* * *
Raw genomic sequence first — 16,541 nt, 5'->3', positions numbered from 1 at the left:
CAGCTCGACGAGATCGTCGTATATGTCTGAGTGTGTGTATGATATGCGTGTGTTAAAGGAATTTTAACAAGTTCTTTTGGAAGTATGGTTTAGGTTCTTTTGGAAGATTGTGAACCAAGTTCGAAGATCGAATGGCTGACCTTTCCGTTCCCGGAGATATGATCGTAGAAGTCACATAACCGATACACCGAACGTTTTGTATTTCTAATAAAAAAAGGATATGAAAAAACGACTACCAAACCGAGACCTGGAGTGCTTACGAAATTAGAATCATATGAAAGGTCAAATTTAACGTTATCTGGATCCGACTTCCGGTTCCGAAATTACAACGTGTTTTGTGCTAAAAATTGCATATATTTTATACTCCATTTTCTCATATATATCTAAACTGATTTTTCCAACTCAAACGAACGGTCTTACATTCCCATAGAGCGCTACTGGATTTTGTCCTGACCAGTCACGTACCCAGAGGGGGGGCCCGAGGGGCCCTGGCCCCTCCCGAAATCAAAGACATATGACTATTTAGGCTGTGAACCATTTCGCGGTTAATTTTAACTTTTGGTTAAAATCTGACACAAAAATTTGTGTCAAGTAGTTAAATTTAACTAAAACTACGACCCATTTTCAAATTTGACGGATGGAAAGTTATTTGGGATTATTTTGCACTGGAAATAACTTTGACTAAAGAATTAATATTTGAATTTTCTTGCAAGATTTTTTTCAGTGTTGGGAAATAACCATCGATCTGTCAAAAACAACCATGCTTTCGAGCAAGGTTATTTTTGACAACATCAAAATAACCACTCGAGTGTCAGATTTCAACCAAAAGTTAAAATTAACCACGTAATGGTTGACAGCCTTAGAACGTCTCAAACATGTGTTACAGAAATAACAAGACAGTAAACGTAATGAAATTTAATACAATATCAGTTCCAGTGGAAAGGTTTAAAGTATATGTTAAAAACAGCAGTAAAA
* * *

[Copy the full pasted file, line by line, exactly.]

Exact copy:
Raw genomic sequence first — 16,541 nt, 5'->3', positions numbered from 1 at the left:
CAGCTCGACGAGATCGTCGTATATGTCTGAGTGTGTGTATGATATGCGTGTGTTAAAGGAATTTTAACAAGTTCTTTTGGAAGTATGGTTTAGGTTCTTTTGGAAGATTGTGAACCAAGTTCGAAGATCGAATGGCTGACCTTTCCGTTCCCGGAGATATGATCGTAGAAGTCACATAACCGATACACCGAACGTTTTGTATTTCTAATAAAAAAAGGATATGAAAAAACGACTACCAAACCGAGACCTGGAGTGCTTACGAAATTAGAATCATATGAAAGGTCAAATTTAACGTTATCTGGATCCGACTTCCGGTTCCGAAATTACAACGTGTTTTGTGCTAAAAATTGCATATATTTTATACTCCATTTTCTCATATATATCTAAACTGATTTTTCCAACTCAAACGAACGGTCTTACATTCCCATAGAGCGCTACTGGATTTTGTCCTGACCAGTCACGTACCCAGAGGGGGGGCCCGAGGGGCCCTGGCCCCTCCCGAAATCAAAGACATATGACTATTTAGGCTGTGAACCATTTCGCGGTTAATTTTAACTTTTGGTTAAAATCTGACACAAAAATTTGTGTCAAGTAGTTAAATTTAACTAAAACTACGACCCATTTTCAAATTTGACGGATGGAAAGTTATTTGGGATTATTTTGCACTGGAAATAACTTTGACTAAAGAATTAATATTTGAATTTTCTTGCAAGATTTTTTTCAGTGTTGGGAAATAACCATCGATCTGTCAAAAACAACCATGCTTTCGAGCAAGGTTATTTTTGACAACATCAAAATAACCACTCGAGTGTCAGATTTCAACCAAAAGTTAAAATTAACCACGTAATGGTTGACAGCCTTAGAACGTCTCAAACATGTGTTACAGAAATAACAAGACAGTAAACGTAATGAAATTTAATACAATATCAGTTCCAGTGGAAAGGTTTAAAGTATATGTTAAAAACAGCAGTAAAA